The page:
Expert:  N Cal Attorney replied 4 months ago.

New Expert here.

Assuming that you already tried to present the bank with a notarized small estate affidavit, what exactly did the bank say when it refused to accept the affidavit.

How was the account titled? Does it say specifically "transfer on death" to your child?

Did the decedent own any real property?

Customer: replied 4 months ago.
Thanks. The deceased has no real estate. Nothing at all. Just this money in the account. He left no will. He name our minor child the beneficiary. The bank stated since the money is above $5,000. And the beneficiary is a minor I need to go to court and be appointed the guardian of the money. The notorized affidavit is only if the deceased didn't name a beneficiary
Expert:  N Cal Attorney replied 4 months ago.

I think the bank is objecting based on

Probate Code

3410. (a) This article applies to both of the following cases:

(1) Where the minor has a guardian of the estate and the sole asset of the guardianship estate is money.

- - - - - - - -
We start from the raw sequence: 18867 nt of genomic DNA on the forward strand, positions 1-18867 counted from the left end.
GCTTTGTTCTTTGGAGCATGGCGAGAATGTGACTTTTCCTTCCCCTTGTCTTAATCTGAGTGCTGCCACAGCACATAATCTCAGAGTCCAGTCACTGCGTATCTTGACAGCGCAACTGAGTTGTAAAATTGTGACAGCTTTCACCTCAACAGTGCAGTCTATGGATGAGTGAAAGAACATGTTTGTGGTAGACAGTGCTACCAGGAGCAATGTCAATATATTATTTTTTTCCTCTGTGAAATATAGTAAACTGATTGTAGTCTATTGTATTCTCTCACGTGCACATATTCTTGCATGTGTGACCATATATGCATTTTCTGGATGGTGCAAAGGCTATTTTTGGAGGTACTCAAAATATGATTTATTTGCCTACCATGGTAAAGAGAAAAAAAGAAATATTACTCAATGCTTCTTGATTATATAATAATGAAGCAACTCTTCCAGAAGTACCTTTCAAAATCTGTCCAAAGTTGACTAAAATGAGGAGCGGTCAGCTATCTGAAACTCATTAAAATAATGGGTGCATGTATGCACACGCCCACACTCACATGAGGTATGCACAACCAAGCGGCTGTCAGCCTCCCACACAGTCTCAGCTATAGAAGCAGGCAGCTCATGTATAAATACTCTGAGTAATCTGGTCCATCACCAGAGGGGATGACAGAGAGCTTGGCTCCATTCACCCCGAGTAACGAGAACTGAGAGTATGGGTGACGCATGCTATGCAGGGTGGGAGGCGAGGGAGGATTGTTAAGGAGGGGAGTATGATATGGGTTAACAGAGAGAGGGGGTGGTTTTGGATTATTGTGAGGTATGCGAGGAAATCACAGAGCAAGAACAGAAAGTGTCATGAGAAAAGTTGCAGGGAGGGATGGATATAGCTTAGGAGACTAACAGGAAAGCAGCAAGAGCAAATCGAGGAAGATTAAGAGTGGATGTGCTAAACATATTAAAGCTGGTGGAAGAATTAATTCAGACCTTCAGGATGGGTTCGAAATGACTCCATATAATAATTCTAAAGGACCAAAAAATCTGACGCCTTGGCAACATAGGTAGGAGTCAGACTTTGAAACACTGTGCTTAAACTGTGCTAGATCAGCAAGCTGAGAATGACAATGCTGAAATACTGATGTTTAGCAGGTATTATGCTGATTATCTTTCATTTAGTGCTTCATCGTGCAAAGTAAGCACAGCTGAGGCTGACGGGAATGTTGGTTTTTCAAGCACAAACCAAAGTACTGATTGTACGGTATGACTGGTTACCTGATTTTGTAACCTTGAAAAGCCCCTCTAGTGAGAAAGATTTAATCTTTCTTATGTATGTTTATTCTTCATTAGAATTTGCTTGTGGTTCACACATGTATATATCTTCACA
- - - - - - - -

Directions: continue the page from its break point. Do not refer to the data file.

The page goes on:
(2) Where the minor has no guardian of the estate and there is money belonging to the minor.

(b) This article does not apply to, and there shall be excluded in computing "money belonging to the minor" for the purpose of this article, all of the following:

(1) Money or property which is or will be held as "custodial property" pursuant to the California Uniform Transfers to Minors Act, Part 9 (commencing with Section 3900).

(2) Any money or property subject to court order pursuant to subdivision (c) of Section 3602 or Article 2 (commencing with Section 3610) of Chapter 4. 3411.

(a) A parent of a minor entitled to custody of the minor, the guardian of the estate of the minor, or the person holding the money belonging to the minor may file a petition requesting that the court make an order under this article.

(b) The petition shall be filed in the superior court of:

(1) The county where the minor resides if the minor has no guardian of the estate.

(2) The county having jurisdiction of the guardianship estate if the minor has a guardian of the estate.

The bank wants you file a petition like the one shown at

https://books.google.com/books?id=nJCSCwAAQBAJ&pg=PA68&lpg=PA68&dq=probate+code+3411+petition&source=bl&ots=tqiq6fY5kN&sig=SHQxAFWl-MbWF47f1x0rbTkWWio&hl=en&sa=X&ved=0ahUKEwisw9bPte3NAhVV92MKHa5zA0IQ6AEIPzAF#v=onepage&q=probate%20code%203411%20petition&f=false

which also has a form Order you can use. It would be captioned as In re the Matter of [name of child], a Minor.

Your County Law Library should have the current edition of that book, and other legal practice books with similar forms.

I hope this information is helpful.